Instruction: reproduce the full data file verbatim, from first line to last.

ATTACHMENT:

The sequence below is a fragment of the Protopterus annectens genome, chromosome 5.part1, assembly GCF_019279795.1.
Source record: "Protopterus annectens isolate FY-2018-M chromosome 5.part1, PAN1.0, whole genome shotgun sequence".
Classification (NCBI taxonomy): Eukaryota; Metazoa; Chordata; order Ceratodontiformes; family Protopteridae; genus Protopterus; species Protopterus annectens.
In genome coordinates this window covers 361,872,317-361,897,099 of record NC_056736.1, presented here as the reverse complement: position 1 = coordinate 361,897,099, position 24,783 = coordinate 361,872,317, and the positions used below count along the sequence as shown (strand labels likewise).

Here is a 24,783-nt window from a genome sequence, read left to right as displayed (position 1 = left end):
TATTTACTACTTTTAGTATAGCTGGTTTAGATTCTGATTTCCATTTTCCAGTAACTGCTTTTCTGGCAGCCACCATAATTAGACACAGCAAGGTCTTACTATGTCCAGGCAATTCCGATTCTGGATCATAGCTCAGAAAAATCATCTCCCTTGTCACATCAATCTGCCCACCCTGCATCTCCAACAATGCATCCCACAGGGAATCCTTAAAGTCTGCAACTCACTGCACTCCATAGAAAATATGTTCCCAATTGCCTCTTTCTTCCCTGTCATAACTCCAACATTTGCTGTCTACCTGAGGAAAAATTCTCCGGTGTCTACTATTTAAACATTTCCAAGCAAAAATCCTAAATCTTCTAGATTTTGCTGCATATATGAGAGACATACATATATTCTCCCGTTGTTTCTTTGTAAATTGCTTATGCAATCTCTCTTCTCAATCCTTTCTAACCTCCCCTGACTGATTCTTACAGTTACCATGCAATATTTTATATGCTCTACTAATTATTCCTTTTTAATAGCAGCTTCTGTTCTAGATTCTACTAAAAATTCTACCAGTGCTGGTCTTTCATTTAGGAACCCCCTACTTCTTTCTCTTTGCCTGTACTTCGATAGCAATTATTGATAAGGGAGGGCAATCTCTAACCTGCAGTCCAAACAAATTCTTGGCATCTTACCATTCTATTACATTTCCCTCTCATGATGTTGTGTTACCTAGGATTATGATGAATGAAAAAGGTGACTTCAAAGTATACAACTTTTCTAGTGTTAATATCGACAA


The sequence below is a fragment of the Protopterus annectens genome, chromosome 5.part1, assembly GCF_019279795.1.
Source record: "Protopterus annectens isolate FY-2018-M chromosome 5.part1, PAN1.0, whole genome shotgun sequence".
Classification (NCBI taxonomy): Eukaryota; Metazoa; Chordata; order Ceratodontiformes; family Protopteridae; genus Protopterus; species Protopterus annectens.
In genome coordinates this window covers 361,872,317-361,897,099 of record NC_056736.1, presented here as the reverse complement: position 1 = coordinate 361,897,099, position 24,783 = coordinate 361,872,317, and the positions used below count along the sequence as shown (strand labels likewise).

Here is a 24,783-nt window from a genome sequence, read left to right as displayed (position 1 = left end):
TATTTACTACTTTTAGTATAGCTGGTTTAGATTCTGATTTCCATTTTCCAGTAACTGCTTTTCTGGCAGCCACCATAATTAGACACAGCAAGGTCTTACTATGTCCAGGCAATTCCGATTCTGGATCATAGCTCAGAAAAATCATCTCCCTTGTCACATCAATCTGCCCACCCTGCATCTCCAACAATGCATCCCACAGGGAATCCTTAAAGTCTGCAACTCACTGCACTCCATAGAAAATATGTTCCCAATTGCCTCTTTCTTCCCTGTCATAACTCCAACATTTGCTGTCTACCTGAGGAAAAATTCTCCGGTGTCTACTATTTAAACATTTCCAAGCAAAAATCCTAAATCTTCTAGATTTTGCTGCATATATGAGAGACATACATATATTCTCCCGTTGTTTCTTTGTAAATTGCTTATGCAATCTCTCTTCTCAATCCTTTCTAACCTCCCCTGACTGATTCTTACAGTTACCATGCAATATTTTATATGCTCTACTAATTATTCCTTTTTAATAGCAGCTTCTGTTCTAGATTCTACTAAAAATTCTACCAGTGCTGGTCTTTCATTTAGGAACCCCCTACTTCTTTCTCTTTGCCTGTACTTCGATAGCAATTATTGATAAGGGAGGGCAATCTCTAACCTGCAGTCCAAACAAATTCTTGGCATCTTACCATTCTATTACATTTCCCTCTCATGATGTTGTGTTACCTAGGATTATGATGAATGAAAAAGGTGACTTCAAAGTATACAACTTTTCTAGTGTTAATATCGACAA